Microtomogram of a material that could be used in the future as a 3D substrate for the growth of cell cultures. The artificial bone structure (blue) consists of a protein-based, open-pored ceramic foam. Coloured red are the cells – only a few micrometres in size – that have grown in the substrate.
New materials in 3D
In recent decades, computed tomography has become an established technique in the materials sciences too, and a standard method for the examination of inner structures of materials. Spatial resolution and image contrast in particular have been continuously improved. The high-brilliance X-rays from PETRA III make it possible to study structures in different materials with an accuracy of less than one micrometre in high-speed exposures. As a result, even fast process sequences, such as foam formation, can be studied in serial 3D images. Special contrast techniques can be used to visualize even low-contrast objects three-dimensionally and non-destructively, and to analyse them quantitatively. As an example, X-ray microtomography can be used to study the integration of cells into biocompatible materials non-destructively, and thus to gain knowledge about the best way to create 3D cellular substrates.
Chemical analyses on a microscopic scale
The optical microscope enables scientists to view the microcosm. But as a rule it doesn’t reveal which chemical elements the visualized structures comprise. Focused X-rays at PETRA III provide the capability of chemically analysing a sample on a very small scale. This method produces three-dimensional microscopic images of the element distribution – even when less than one in a million particles consists of the element in question. It is also possible to visualize chemical bonds and crystal structures. This method is non-destructive and fast, so that even growth processes can be studied. These capabilities are important in many diverse applications in biomedicine, environmental analysis and materials sciences.
Such methods were for instance useful in studying the magnetic sense of birds. In the past it was impossible to seperately study the crystals involved in this phenomenon, which are composed of two different iron compounds. But the focused X-ray beams at PETRA III are so fine that the different crystals can be individually measured to gain an even better understanding of the magnetic sense in birds.
Nanomagnets for data storage
Ultra-thin magnetic films have become indispensable when more data must be stored in ever less space. The magnetic storage density of commercially available hard disks presently makes it possible to store and play full-length movies on devices the size of a credit card. This property is physically based on magnetic structures that are 10 000 times smaller than the diametre of a human hair. The stored information is contained in the orientation of tiny, closely packed nanomagnets. In writing information on such storage media, it must be possible to change this orientation in an instant without influencing neighbouring nanomagnets. The way this process unfolds depends on what these structures are made of. To further develop and optimize these types of storage media, scientists must therefore be able to view the inside of such nanostructures. This becomes possible with the highly brilliant X-rays of PETRA III.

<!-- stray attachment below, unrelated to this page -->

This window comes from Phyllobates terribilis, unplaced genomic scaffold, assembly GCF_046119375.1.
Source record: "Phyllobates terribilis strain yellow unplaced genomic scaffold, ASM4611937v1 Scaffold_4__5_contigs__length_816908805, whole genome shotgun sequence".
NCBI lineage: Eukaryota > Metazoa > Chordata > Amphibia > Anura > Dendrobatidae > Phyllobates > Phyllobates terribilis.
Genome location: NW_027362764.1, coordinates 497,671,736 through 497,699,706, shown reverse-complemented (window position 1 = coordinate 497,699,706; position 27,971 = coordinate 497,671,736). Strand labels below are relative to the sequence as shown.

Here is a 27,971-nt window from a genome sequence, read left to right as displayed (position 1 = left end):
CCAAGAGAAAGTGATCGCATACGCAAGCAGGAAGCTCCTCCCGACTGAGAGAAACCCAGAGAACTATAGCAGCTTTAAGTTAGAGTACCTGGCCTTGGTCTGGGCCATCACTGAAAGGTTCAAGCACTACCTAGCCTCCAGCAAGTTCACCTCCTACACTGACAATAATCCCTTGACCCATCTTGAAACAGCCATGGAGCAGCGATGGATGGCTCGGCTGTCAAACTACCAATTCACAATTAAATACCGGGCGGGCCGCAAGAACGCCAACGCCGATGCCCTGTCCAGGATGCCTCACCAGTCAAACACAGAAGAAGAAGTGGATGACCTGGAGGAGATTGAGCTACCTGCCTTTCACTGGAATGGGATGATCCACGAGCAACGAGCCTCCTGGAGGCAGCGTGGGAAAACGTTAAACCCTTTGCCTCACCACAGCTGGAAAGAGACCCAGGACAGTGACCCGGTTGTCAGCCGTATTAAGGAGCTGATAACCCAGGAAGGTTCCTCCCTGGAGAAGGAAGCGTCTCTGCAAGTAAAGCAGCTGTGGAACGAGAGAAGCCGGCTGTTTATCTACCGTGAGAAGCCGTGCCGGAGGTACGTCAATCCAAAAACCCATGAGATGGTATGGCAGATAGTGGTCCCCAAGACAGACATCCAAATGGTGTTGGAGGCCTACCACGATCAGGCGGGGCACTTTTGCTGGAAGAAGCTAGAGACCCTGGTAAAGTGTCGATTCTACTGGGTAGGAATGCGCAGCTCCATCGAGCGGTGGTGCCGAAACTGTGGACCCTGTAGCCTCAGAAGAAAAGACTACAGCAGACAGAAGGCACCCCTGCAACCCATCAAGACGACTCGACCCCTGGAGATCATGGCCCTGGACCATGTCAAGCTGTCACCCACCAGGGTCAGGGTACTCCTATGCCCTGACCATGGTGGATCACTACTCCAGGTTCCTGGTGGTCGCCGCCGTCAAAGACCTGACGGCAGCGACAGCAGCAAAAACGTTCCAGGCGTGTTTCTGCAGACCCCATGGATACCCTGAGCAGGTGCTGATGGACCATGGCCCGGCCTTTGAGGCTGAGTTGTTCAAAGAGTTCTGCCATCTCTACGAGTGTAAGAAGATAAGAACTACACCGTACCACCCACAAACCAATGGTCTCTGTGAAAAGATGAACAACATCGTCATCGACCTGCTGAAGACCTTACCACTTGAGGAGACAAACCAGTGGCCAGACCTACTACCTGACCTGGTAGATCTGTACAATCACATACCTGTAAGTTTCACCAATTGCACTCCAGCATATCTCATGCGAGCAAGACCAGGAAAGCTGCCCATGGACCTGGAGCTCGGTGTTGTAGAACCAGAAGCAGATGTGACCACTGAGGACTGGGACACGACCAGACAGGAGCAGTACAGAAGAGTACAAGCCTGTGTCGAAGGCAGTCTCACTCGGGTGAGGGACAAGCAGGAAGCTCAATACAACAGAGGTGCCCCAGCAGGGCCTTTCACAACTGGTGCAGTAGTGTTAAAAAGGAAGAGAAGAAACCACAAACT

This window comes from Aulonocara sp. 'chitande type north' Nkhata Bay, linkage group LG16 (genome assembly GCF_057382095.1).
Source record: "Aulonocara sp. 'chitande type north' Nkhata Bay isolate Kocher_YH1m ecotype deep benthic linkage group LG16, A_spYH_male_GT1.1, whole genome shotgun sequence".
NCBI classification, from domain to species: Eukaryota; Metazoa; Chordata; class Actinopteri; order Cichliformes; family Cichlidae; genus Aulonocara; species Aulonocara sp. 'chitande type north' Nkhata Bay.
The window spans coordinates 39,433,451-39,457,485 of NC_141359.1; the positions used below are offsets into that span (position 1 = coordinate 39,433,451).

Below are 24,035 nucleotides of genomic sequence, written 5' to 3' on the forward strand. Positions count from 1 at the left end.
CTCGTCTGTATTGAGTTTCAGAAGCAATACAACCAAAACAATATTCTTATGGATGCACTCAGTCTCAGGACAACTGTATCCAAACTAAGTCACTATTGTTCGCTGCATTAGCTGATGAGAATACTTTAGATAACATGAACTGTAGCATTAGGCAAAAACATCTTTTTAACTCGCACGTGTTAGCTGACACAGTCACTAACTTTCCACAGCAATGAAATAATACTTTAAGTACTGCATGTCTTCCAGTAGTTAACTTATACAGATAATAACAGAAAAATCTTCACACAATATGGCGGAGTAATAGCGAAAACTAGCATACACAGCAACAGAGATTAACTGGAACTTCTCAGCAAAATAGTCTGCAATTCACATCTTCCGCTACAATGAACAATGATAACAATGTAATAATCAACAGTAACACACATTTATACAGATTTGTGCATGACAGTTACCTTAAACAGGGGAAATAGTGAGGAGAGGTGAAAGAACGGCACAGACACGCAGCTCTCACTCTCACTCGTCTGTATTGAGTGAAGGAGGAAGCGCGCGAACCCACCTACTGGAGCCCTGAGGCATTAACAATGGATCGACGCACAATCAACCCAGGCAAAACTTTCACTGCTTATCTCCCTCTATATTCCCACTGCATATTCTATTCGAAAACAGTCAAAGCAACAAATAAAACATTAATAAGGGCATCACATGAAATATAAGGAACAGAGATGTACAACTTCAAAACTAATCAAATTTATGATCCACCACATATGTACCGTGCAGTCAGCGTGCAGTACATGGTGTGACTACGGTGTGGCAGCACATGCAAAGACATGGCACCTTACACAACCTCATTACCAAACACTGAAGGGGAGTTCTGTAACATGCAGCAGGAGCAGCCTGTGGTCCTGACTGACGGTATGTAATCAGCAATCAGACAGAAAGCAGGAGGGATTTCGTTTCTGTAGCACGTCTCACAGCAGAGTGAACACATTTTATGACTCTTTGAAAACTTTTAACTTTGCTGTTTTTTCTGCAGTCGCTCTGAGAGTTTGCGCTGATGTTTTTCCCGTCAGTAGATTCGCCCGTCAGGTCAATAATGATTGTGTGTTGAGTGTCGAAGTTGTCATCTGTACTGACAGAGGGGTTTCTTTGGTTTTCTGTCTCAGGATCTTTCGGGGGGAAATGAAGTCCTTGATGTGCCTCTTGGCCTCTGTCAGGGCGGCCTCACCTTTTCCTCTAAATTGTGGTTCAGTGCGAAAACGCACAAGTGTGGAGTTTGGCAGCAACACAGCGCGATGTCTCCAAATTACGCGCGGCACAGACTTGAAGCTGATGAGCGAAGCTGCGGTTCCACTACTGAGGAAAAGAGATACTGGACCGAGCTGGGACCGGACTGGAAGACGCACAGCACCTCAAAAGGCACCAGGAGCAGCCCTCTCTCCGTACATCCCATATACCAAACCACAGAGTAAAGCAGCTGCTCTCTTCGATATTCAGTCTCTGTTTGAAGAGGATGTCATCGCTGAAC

Focused X-rays at PETRA III are up to 1000 times finer than a human hair. Such nanobeams create many entirely new opportunities for studying materials, especially surfaces.
In many cases, the microstructure of surfaces determines their properties and function. Examples include water- and dirt-repellent coatings, catalytic surfaces and materials whose optical properties can be precisely selected by placing tiny, nanometre-sized particles of noble metals on the surface. The shape and arrangements of these particles determine the colour and brightness of the surface in visible light. This technique can, for example, be used to create forgery-proof identification. The nanobeams of PETRA III enable scientists to determine the structure and arrangement of such particles on surfaces with great precision. What’s more, it becomes possible to watch and understand the creation, growth and distribution of nanoparticles on surfaces in real technical production processes – an important requirement in the pursuit of further improvements of these methods.